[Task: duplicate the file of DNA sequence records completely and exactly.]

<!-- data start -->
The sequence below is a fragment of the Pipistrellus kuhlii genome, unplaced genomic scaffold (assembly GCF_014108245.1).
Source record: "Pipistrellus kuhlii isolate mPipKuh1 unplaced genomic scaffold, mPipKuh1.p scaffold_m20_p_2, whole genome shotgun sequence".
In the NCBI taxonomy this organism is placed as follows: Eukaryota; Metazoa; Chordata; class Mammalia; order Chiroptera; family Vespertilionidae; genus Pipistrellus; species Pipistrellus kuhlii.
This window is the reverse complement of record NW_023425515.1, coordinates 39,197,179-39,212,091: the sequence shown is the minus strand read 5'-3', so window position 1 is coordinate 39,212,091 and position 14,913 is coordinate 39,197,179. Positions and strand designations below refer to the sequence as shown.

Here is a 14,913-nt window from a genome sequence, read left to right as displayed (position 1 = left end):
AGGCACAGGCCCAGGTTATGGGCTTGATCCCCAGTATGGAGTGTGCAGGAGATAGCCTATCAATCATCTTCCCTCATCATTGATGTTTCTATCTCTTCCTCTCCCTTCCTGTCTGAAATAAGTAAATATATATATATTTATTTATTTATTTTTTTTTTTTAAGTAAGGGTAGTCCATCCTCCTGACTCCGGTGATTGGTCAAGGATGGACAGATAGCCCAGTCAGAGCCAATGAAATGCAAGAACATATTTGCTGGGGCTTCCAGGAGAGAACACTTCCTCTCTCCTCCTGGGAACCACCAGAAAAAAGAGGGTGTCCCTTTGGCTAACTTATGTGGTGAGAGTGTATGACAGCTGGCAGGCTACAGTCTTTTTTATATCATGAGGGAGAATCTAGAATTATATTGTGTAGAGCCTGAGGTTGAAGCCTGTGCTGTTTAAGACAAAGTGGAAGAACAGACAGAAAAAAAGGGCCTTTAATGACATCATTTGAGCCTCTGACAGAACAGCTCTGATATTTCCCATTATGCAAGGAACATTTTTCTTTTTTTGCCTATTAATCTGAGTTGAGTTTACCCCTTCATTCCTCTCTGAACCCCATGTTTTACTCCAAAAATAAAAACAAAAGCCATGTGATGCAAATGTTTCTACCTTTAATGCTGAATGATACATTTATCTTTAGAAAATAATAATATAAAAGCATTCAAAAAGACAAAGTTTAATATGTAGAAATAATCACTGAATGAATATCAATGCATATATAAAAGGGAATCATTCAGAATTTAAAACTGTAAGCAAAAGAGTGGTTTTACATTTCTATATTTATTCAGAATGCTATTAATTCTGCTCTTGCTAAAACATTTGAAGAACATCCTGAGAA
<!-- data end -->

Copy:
The sequence below is a fragment of the Pipistrellus kuhlii genome, unplaced genomic scaffold (assembly GCF_014108245.1).
Source record: "Pipistrellus kuhlii isolate mPipKuh1 unplaced genomic scaffold, mPipKuh1.p scaffold_m20_p_2, whole genome shotgun sequence".
In the NCBI taxonomy this organism is placed as follows: Eukaryota; Metazoa; Chordata; class Mammalia; order Chiroptera; family Vespertilionidae; genus Pipistrellus; species Pipistrellus kuhlii.
This window is the reverse complement of record NW_023425515.1, coordinates 39,197,179-39,212,091: the sequence shown is the minus strand read 5'-3', so window position 1 is coordinate 39,212,091 and position 14,913 is coordinate 39,197,179. Positions and strand designations below refer to the sequence as shown.

Here is a 14,913-nt window from a genome sequence, read left to right as displayed (position 1 = left end):
AGGCACAGGCCCAGGTTATGGGCTTGATCCCCAGTATGGAGTGTGCAGGAGATAGCCTATCAATCATCTTCCCTCATCATTGATGTTTCTATCTCTTCCTCTCCCTTCCTGTCTGAAATAAGTAAATATATATATATTTATTTATTTATTTTTTTTTTTTAAGTAAGGGTAGTCCATCCTCCTGACTCCGGTGATTGGTCAAGGATGGACAGATAGCCCAGTCAGAGCCAATGAAATGCAAGAACATATTTGCTGGGGCTTCCAGGAGAGAACACTTCCTCTCTCCTCCTGGGAACCACCAGAAAAAAGAGGGTGTCCCTTTGGCTAACTTATGTGGTGAGAGTGTATGACAGCTGGCAGGCTACAGTCTTTTTTATATCATGAGGGAGAATCTAGAATTATATTGTGTAGAGCCTGAGGTTGAAGCCTGTGCTGTTTAAGACAAAGTGGAAGAACAGACAGAAAAAAAGGGCCTTTAATGACATCATTTGAGCCTCTGACAGAACAGCTCTGATATTTCCCATTATGCAAGGAACATTTTTCTTTTTTTGCCTATTAATCTGAGTTGAGTTTACCCCTTCATTCCTCTCTGAACCCCATGTTTTACTCCAAAAATAAAAACAAAAGCCATGTGATGCAAATGTTTCTACCTTTAATGCTGAATGATACATTTATCTTTAGAAAATAATAATATAAAAGCATTCAAAAAGACAAAGTTTAATATGTAGAAATAATCACTGAATGAATATCAATGCATATATAAAAGGGAATCATTCAGAATTTAAAACTGTAAGCAAAAGAGTGGTTTTACATTTCTATATTTATTCAGAATGCTATTAATTCTGCTCTTGCTAAAACATTTGAAGAACATCCTGAGAA